Acid Rain Control
Title IV of the CAA Amendments described a new market-based system that will result in a permanent 10 million ton reduction in SO2 emissions from 1980 levels. Under this system power plants receive "emission allowances" that will require plants to reduce their emissions or acquire allowances from others to achieve compliance. A number of provisions in Title IV pertain to clean coal technology demonstration projects sponsored by DOE.
Title V of the CAA Amendments established a federal permitting program, similar to the Clean Water Act permitting program, which is to be administered by the states. Title V declared that after the effective date of any approved or promulgated permit program, it will be unlawful to operate a major source, affected source, or any other source (including an area source) subject to regulation under the CAA unless the source complies with all air quality requirements and has an operating permit. Under previous federal law, construction permits were required only for new sources; existing sources were left largely unpermitted, unless the state elected to require an operating permit. The CAA Amendments eliminated the distinction between new and existing sources; all major sources are now required to have an operating permit.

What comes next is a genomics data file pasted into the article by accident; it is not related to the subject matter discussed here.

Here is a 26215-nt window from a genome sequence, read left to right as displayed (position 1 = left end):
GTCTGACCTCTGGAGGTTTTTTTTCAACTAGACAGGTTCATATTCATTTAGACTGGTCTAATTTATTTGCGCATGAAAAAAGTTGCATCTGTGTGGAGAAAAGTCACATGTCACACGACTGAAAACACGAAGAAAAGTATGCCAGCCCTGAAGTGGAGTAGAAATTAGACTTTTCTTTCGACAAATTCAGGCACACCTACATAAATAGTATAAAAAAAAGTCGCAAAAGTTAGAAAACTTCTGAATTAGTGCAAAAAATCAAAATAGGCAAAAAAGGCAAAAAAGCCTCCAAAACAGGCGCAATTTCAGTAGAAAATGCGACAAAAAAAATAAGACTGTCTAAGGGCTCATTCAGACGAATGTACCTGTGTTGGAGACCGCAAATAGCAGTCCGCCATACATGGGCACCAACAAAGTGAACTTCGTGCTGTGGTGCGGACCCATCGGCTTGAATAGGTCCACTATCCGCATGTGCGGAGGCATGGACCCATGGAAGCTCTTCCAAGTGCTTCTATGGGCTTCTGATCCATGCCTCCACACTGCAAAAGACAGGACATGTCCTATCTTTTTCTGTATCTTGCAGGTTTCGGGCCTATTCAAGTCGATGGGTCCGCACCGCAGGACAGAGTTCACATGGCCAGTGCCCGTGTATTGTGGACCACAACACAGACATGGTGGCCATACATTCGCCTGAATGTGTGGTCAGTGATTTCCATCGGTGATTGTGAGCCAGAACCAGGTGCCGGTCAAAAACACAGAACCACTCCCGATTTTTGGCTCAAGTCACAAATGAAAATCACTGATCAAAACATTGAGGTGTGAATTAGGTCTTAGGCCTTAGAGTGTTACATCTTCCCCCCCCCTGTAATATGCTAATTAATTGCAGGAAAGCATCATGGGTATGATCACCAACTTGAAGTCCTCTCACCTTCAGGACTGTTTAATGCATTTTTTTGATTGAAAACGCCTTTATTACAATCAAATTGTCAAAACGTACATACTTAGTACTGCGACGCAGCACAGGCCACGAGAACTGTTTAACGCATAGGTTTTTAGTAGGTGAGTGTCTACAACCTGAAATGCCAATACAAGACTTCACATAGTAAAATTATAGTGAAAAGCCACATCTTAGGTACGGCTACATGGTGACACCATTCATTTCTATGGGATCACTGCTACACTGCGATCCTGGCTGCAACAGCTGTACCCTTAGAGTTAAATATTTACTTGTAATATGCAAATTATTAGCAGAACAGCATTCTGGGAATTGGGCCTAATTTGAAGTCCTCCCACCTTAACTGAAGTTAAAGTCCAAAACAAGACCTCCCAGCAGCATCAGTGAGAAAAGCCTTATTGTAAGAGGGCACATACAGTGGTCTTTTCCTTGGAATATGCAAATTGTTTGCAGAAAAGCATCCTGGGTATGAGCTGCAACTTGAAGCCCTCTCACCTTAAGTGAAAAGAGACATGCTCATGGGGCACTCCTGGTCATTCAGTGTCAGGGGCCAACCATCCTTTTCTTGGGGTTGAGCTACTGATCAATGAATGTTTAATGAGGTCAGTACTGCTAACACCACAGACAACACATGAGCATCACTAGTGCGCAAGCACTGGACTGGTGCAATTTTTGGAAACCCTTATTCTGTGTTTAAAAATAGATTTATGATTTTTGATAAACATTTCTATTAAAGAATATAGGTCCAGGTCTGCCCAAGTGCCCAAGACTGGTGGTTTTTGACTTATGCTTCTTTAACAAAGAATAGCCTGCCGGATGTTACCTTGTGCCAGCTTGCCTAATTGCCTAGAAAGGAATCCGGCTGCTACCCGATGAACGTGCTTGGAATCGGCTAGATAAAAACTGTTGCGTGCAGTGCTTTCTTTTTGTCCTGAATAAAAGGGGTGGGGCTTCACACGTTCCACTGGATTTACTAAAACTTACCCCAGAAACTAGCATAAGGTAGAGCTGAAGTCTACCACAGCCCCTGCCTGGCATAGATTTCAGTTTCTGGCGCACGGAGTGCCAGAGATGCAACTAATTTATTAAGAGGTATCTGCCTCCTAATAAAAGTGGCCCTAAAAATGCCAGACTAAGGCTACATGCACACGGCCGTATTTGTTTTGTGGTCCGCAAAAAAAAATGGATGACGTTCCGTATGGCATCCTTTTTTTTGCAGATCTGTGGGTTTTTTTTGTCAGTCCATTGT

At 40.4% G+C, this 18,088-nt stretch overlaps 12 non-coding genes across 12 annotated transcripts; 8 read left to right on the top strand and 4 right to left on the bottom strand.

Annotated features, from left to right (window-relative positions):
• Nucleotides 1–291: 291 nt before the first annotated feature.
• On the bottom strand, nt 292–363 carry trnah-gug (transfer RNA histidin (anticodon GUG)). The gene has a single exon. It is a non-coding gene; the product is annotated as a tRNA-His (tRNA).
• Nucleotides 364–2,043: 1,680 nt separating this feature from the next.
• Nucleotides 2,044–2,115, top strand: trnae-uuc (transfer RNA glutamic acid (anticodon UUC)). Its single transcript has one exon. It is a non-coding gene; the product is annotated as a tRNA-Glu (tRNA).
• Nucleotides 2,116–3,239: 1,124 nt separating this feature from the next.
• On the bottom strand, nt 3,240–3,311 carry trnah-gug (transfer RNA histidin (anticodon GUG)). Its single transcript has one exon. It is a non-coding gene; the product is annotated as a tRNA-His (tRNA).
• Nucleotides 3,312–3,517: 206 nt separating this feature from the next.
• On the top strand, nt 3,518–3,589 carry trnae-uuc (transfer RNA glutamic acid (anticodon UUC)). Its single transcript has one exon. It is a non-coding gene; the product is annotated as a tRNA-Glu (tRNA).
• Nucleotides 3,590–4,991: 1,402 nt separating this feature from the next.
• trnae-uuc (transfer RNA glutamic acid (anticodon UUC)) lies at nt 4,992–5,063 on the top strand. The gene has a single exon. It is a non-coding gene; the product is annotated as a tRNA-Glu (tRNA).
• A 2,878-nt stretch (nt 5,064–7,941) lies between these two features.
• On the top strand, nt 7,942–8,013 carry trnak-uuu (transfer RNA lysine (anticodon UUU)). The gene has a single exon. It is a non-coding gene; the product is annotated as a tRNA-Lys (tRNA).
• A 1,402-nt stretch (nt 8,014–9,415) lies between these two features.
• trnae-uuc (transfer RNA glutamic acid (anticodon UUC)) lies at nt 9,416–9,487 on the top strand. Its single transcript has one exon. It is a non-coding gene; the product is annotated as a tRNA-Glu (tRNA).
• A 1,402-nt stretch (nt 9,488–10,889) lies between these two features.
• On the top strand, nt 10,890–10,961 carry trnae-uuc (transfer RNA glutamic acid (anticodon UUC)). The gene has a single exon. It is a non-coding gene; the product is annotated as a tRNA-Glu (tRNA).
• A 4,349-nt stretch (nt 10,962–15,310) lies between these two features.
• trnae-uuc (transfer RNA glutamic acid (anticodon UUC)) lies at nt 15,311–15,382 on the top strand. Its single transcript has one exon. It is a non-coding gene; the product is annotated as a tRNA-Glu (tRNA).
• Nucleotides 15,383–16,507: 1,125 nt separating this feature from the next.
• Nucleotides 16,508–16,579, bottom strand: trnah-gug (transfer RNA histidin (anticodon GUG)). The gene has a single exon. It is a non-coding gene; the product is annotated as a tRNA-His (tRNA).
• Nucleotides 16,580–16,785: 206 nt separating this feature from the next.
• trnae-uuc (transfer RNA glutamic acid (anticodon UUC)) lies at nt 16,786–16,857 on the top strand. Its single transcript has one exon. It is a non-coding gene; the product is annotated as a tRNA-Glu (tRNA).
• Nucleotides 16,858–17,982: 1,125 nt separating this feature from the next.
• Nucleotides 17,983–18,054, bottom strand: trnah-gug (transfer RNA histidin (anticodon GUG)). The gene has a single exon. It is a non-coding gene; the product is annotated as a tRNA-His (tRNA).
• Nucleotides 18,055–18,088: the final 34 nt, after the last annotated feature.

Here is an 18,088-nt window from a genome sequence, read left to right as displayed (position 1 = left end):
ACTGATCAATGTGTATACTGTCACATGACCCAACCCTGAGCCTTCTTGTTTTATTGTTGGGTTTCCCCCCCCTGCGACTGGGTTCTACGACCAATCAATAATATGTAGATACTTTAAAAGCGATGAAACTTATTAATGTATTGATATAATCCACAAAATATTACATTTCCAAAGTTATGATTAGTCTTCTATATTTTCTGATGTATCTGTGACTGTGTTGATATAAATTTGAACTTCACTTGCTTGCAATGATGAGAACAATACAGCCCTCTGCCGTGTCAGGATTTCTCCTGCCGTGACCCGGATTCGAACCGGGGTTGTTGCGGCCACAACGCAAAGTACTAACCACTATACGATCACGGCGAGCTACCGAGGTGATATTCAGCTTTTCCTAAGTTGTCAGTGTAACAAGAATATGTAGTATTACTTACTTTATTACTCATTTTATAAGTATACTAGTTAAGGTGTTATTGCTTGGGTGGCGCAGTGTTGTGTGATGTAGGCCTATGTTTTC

The new permit program will be fee-based, and federal facilities are explicitly required to pay a fee or charge imposed by a state or local agency to defray the costs of its air pollution regulatory program. The statute sets minimum rates for such fees at $25 per ton of each regulated pollutant, up to 4,000 tpy. The EPA Administrator may set other amounts to adequately reflect reasonable costs of the permit program.
The following sources must have a permit to operate:
- major Hazardous Air Pollutant (HAP) sources,
- major sources under NAAQS,
- all affected sources under Title IV, and
- all sources subject to NSPS.
On July 21, 1992, EPA promulgated a rule [57 Federal Register (FR) 32250] that defined the minimum elements of a state operating permit program. This rule applies directly to the states, but ultimately to sources.